Shane Williams reminds he 'will not go on forever'
'Humbled' Shane's frustration
Shane Williams admits he "will not go on forever" but the Wales wing says neither will he completely rule out a Six Nations return in 2012.
Williams' knee injury has put him out of Wales' match in France on Saturday and also, seemingly of the Six Nations.
But Wales coach Warren Gatland is urging Williams to continue after his planned international retirement after the 2011 World Cup.
"I want to be realistic and I can't go on forever," Williams insisted.
The British and Irish Lion, who has scored a record 53 tries in 79 Wales caps, said before the 2011 Championship he would retire from international rugby after Rugby World Cup in New Zealand.
Williams had thought Wales' trip to Paris on Saturday would be his Six Nations swansong but he was ruled out of the France game because of a knee injury sustained in the 19-13 defeat of Ireland.
He injured the posterior cruciate ligament in his left knee hurdling Luke Fitzgerald in the 22nd minute in Cardiff on 12 March.
But the Wales coaching team have highlighted the personal bests Williams still achieves in training.
The Ospreys star's sprint times and strength work are better than ever despite him being one of rugby's veterans.
Attack coach Rob Howley admits the Welsh management hope to talk the double Grand Slam-winner out of retiring following the World Cup as "his ability to turn defenders inside out and make something out of nothing are priceless assets."
A try tribute to Shane Williams
But while Williams "would never say never" to playing again in the Six Nations, he said young players Leigh Halfpenny, George North and Morgan Stoddart deserve their international chances.
The 2009 IRB International Player of the Year admits: "Realistically this would have been my last Six Nations.
"I never want say never and I never wanted to retire playing rugby full stop but I'm trying to be a little sensible.
"I'm sure there will be boys in my position playing better rugby than me and look much sharper next year.
"I know there are boys George, Stodds and the Halfpenny pushing for my place, I just feel at 35 there will be better players then me out there - that's the realistic thing.
"In myself and physically I'm feeling really good but I've got to look ahead to my future as I can't get knocked around the field as much as I am at 35 and 36 years of age because it will take its toll in the end.
"The reason I said it [international retirement] is I want to be realistic and I can't go on forever and want to make sure the boys in my position ready to play for Wales and I want Wales to do well, whether that is with me or without me then we'll have to wait and see.
"I haven't signed a contract saying I would never play for Wales again in the Six Nations and you don't know what is around the corner. But I want to be a little bit sensible about things."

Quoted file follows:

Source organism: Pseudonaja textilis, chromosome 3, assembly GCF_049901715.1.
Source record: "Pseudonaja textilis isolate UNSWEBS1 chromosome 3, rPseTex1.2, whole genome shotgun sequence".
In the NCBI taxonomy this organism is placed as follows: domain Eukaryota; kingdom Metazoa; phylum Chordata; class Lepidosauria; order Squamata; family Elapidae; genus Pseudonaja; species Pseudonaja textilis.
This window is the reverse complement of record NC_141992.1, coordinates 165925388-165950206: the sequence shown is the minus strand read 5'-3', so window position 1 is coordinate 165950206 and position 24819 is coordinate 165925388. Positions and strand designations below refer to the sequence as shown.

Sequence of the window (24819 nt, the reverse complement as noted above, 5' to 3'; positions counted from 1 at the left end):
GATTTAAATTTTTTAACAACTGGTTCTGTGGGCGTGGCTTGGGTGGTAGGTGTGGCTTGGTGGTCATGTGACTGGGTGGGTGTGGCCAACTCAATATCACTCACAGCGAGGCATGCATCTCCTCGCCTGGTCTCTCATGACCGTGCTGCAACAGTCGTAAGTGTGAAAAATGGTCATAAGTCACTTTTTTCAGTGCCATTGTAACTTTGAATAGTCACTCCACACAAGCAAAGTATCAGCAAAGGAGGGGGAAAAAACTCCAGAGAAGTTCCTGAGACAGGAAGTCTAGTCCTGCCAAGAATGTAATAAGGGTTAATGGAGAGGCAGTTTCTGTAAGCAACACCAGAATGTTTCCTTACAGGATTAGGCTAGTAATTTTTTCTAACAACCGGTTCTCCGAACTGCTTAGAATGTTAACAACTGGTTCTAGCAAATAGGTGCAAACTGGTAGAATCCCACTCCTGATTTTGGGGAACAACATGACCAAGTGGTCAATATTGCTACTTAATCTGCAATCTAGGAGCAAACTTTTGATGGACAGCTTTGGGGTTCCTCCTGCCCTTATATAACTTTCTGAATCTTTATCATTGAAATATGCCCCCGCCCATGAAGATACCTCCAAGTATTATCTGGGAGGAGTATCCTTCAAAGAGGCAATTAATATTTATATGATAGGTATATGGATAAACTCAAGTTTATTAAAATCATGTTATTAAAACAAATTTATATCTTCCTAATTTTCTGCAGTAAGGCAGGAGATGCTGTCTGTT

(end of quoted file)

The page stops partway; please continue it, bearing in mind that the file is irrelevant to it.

Williams, who returned from a shoulder injury just before the Six Nations, will also miss the Magners League title run-in as the Ospreys bid to before the first team to win it twice in a row.
Williams' Six Nations ended
He has warned Wales' World Cup rivals - including opening opponents South Africa, the defending champions - that he is still not finished on the world stage.
"There is more to come from me," he insists. "This is a big year for me."
Gatland hopes some trademark banter will persuade Williams to stay on beyond the World Cup as he questioned his performance against the Irish.
"Probably Shane's more disappointed because as a last Six Nations game for Wales, he probably didn't play one of his best games did he?" said Gatland.
"I don't think anything's set in stone."
But Gatland admits: "He has been an unbelievable servant for us. He has been a talisman."
Williams, whose Ospreys contract expires in the summer, has been linked with a summer move to France after the World Cup, possibly following Ospreys colleagues James Hook and Lee Byrne, who will join Perpignan and Clermont Auvergne respectively.
Should Williams remain in Wales, it may affect his thinking about retiring after the World Cup.
"I have been talking to Shane in the last couple of weeks, and I hope that he has not played his last game in the Six Nations," admitted Wales attack coach Howley.
"He has got the World Cup and the summer games coming up, and from all the physical data we are getting from him in training - his speed, the first five and 10 metres time - he is one of our quickest backs, if not the quickest.
"I am sure there is plenty of fuel left in his tank. Any side in world rugby will miss Shane - we hope he changes his mind."
Teenage Scarlets wing North replaces Williams in France and the pupil is honoured to take over from the master.
"Shane is a legend of the game," said North.
"If I play half as well as Shane, then I will have had a good game. It's a great honour to play in Shane's position.
This page is best viewed in an up-to-date web browser with style sheets (CSS) enabled. While you will be able to view the content of this page in your current browser, you will not be able to get the full visual experience. Please consider upgrading your browser software or enabling style sheets (CSS) if you are able to do so.